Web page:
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European Automotive Industry Outlines R&D Priorities for EU Green Car Initiative

7 May 2009

European automotive suppliers and vehicle manufacturers have united to submit a series of R&D priorities to the European Commission to shape the European Green Car Initiative (EGCI), announced by the EU. CLEPA (the European umbrella membership organization representing the interests of the global automotive supply industry) and EUCAR (the European Council for Automotive R&D from the major European passenger car and commercial vehicle manufacturers) jointly prepared the document.

The Green Car Initiative, a part of the European economic recovery plan, aims to allocate €5 billion (US$6.7 billion) through a Public Private Partnership to bolster innovation in the automotive sector and sustain its focus on environmental progress. The initiative complements the European Clean Transport Facility which, through the European Investment Bank, serves to provide more immediate financial relief to the sector.

The Green Car Initiative concentrates on long-term R&D, largely combining existing projects under a clear policy focus and underlining the importance of a joint approach between industries and policy makers. The CLEPA and EUCAR document is intended to harmonize the R&D directions and priorities of the auto industry, and then to communicate these to relevant authorities and bodies at national and EU level and to other key partners. The scope of the document is adapted and narrowed to the domain of the EGCI, and it does not claim to cover the broad spectrum of automotive and transport R&D.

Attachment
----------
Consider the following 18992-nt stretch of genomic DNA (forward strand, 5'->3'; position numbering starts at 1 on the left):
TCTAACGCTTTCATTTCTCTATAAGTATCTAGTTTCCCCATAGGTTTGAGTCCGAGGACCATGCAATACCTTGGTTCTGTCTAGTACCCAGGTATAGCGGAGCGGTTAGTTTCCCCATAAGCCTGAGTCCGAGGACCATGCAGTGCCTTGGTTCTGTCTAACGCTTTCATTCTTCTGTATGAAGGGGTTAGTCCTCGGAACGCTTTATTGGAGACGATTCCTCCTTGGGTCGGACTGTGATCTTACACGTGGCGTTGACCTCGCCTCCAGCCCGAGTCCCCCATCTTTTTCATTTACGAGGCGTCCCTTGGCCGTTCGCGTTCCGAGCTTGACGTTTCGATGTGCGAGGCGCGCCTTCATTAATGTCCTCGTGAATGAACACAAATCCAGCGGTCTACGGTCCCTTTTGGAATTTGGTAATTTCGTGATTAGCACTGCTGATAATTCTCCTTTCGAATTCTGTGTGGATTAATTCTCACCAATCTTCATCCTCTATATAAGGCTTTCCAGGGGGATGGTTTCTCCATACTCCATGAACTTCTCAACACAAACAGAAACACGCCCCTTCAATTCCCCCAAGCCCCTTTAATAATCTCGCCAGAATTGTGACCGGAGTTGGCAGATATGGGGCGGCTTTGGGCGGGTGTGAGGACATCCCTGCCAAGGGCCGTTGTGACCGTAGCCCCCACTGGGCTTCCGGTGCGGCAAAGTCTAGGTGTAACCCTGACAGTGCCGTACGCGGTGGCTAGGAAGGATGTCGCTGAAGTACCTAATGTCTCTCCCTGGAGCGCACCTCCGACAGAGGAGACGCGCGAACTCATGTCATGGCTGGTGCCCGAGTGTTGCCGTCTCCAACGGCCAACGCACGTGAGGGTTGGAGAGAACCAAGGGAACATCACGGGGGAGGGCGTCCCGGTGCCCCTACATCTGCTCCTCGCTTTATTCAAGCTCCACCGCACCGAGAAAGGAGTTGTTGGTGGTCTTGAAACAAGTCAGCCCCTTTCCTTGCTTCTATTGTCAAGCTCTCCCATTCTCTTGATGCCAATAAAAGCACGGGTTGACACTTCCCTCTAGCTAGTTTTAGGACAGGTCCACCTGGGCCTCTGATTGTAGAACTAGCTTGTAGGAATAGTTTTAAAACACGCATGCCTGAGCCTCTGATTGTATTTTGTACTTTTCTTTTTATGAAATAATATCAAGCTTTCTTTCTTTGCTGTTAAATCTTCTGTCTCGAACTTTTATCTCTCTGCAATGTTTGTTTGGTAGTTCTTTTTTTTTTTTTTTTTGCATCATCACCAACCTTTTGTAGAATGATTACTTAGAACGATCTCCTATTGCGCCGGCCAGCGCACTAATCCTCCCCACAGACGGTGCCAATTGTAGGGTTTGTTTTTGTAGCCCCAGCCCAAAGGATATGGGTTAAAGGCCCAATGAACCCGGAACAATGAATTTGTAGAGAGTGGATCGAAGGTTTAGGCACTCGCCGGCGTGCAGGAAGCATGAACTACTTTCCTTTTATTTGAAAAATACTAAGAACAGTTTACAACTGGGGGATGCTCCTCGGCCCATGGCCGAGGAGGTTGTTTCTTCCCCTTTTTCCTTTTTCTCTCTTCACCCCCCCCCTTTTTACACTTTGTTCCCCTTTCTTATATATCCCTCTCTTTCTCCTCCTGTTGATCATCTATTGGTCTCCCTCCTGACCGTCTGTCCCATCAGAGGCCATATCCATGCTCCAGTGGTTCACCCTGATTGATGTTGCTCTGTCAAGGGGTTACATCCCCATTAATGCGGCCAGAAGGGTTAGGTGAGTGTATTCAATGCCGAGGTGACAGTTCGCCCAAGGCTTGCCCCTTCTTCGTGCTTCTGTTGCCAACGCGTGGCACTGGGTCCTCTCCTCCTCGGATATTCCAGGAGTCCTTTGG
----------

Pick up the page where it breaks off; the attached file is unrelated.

The R&D domain in the document is structured into four major areas:

  • Mobility and Transport (deploying information and communication technologies (ICT) and Intelligent Transport Systems (ITS) for traffic and transport management, involving vehicles as well as route planning).

  • Energy and Environment (exploring primary energy sources which are renewable, secure, sufficient and environmentally compatible; the electrification of vehicles and the road transport system as a whole; lightweight structures and new vehicle concepts for high energy-efficiency).